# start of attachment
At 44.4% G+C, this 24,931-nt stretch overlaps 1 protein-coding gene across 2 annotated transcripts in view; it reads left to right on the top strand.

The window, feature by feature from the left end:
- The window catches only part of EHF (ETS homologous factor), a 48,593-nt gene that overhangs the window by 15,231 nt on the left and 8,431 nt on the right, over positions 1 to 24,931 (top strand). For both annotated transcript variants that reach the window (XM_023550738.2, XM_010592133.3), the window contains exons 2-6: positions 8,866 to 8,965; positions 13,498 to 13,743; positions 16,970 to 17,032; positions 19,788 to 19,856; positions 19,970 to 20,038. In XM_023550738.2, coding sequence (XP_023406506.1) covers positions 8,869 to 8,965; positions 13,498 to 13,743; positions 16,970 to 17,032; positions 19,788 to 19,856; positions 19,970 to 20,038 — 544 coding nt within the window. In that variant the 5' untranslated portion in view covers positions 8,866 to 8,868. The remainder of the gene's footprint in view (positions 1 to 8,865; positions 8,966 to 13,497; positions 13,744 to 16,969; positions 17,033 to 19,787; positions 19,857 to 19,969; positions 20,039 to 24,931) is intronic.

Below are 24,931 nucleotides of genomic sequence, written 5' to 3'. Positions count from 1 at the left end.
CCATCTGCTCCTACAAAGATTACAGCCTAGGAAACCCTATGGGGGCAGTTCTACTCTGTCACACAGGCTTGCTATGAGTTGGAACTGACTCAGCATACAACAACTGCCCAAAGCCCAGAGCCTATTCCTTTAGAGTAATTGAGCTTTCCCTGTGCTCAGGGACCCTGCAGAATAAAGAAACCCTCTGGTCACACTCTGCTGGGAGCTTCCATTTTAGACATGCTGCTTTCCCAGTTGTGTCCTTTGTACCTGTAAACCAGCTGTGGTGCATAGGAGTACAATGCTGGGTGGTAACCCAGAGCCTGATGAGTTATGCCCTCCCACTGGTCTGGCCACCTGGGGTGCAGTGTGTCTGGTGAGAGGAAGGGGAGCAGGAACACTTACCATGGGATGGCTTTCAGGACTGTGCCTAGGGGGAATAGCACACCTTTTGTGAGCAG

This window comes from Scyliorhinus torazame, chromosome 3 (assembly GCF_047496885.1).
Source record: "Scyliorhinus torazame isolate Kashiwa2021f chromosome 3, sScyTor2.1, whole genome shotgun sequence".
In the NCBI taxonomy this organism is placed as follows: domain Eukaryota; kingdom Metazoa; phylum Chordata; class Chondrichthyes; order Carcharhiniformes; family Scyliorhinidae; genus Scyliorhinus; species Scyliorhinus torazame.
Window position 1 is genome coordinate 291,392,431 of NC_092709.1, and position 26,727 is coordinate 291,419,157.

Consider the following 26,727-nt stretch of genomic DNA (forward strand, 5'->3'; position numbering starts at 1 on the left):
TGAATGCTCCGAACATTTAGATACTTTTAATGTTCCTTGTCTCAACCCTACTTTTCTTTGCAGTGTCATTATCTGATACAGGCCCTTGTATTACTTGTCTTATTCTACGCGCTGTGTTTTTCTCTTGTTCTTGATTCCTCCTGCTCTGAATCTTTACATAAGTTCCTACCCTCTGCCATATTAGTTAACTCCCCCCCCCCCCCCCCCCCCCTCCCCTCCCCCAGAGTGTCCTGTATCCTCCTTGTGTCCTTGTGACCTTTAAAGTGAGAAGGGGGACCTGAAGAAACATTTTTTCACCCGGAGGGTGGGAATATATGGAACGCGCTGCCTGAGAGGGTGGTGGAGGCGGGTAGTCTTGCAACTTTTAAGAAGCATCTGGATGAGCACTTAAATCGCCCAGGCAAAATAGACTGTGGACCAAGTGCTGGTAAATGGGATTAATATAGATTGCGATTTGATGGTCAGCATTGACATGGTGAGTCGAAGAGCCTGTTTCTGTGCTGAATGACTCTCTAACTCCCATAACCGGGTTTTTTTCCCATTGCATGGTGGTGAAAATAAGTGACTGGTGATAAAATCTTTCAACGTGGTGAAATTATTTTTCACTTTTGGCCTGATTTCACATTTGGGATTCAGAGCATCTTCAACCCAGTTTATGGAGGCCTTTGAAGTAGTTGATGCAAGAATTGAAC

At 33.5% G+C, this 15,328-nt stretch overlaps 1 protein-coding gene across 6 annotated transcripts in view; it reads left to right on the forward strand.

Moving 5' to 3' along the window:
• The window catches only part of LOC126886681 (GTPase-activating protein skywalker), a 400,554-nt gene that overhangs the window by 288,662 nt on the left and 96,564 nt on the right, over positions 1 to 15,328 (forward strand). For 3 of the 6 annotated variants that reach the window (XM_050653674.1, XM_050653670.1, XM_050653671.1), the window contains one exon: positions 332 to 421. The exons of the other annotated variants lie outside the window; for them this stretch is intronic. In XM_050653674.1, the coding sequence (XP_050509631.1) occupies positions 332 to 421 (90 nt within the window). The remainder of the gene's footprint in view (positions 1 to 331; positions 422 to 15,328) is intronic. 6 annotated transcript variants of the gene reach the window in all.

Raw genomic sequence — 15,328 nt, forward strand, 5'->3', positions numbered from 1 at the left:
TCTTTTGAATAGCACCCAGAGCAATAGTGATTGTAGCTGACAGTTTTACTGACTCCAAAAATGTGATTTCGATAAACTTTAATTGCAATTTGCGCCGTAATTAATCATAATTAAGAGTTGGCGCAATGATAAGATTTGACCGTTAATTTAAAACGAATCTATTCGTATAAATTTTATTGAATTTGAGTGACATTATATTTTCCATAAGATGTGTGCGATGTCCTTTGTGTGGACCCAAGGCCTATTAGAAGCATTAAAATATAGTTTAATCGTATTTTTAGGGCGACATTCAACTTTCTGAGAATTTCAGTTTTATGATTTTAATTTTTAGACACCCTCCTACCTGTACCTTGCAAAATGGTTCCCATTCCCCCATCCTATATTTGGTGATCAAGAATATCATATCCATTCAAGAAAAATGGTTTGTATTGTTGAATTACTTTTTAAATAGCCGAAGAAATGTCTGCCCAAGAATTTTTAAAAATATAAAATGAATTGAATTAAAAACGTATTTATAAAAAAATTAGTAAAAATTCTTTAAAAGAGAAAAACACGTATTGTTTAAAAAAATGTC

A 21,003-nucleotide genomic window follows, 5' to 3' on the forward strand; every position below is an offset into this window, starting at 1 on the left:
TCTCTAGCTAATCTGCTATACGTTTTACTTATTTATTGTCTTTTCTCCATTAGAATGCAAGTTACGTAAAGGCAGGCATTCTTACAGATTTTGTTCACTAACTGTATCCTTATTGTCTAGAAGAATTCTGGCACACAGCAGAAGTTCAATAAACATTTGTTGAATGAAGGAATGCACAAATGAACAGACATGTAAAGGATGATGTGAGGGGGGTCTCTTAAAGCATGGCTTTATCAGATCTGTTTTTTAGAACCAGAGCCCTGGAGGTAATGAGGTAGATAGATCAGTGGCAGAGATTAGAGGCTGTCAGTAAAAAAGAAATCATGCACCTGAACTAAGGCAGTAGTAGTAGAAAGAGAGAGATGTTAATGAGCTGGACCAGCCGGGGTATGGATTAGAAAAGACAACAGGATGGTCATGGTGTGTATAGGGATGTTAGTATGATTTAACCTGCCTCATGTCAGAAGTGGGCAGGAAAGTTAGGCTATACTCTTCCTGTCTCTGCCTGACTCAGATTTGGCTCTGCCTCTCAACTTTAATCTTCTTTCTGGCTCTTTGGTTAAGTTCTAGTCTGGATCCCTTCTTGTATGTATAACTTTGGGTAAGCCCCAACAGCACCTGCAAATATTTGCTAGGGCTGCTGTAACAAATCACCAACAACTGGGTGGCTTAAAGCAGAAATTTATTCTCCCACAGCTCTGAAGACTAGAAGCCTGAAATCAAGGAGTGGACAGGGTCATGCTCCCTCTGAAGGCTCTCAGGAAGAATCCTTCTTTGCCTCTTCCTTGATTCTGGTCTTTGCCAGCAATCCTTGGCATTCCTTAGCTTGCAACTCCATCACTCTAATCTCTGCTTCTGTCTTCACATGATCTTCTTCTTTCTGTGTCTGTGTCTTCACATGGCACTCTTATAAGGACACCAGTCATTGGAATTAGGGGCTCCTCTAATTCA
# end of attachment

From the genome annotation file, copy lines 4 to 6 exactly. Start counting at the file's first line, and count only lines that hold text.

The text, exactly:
Below are 24,931 nucleotides of genomic sequence, written 5' to 3'. Positions count from 1 at the left end.
CCATCTGCTCCTACAAAGATTACAGCCTAGGAAACCCTATGGGGGCAGTTCTACTCTGTCACACAGGCTTGCTATGAGTTGGAACTGACTCAGCATACAACAACTGCCCAAAGCCCAGAGCCTATTCCTTTAGAGTAATTGAGCTTTCCCTGTGCTCAGGGACCCTGCAGAATAAAGAAACCCTCTGGTCACACTCTGCTGGGAGCTTCCATTTTAGACATGCTGCTTTCCCAGTTGTGTCCTTTGTACCTGTAAACCAGCTGTGGTGCATAGGAGTACAATGCTGGGTGGTAACCCAGAGCCTGATGAGTTATGCCCTCCCACTGGTCTGGCCACCTGGGGTGCAGTGTGTCTGGTGAGAGGAAGGGGAGCAGGAACACTTACCATGGGATGGCTTTCAGGACTGTGCCTAGGGGGAATAGCACACCTTTTGTGAGCAG

This window comes from Scyliorhinus torazame, chromosome 3 (assembly GCF_047496885.1).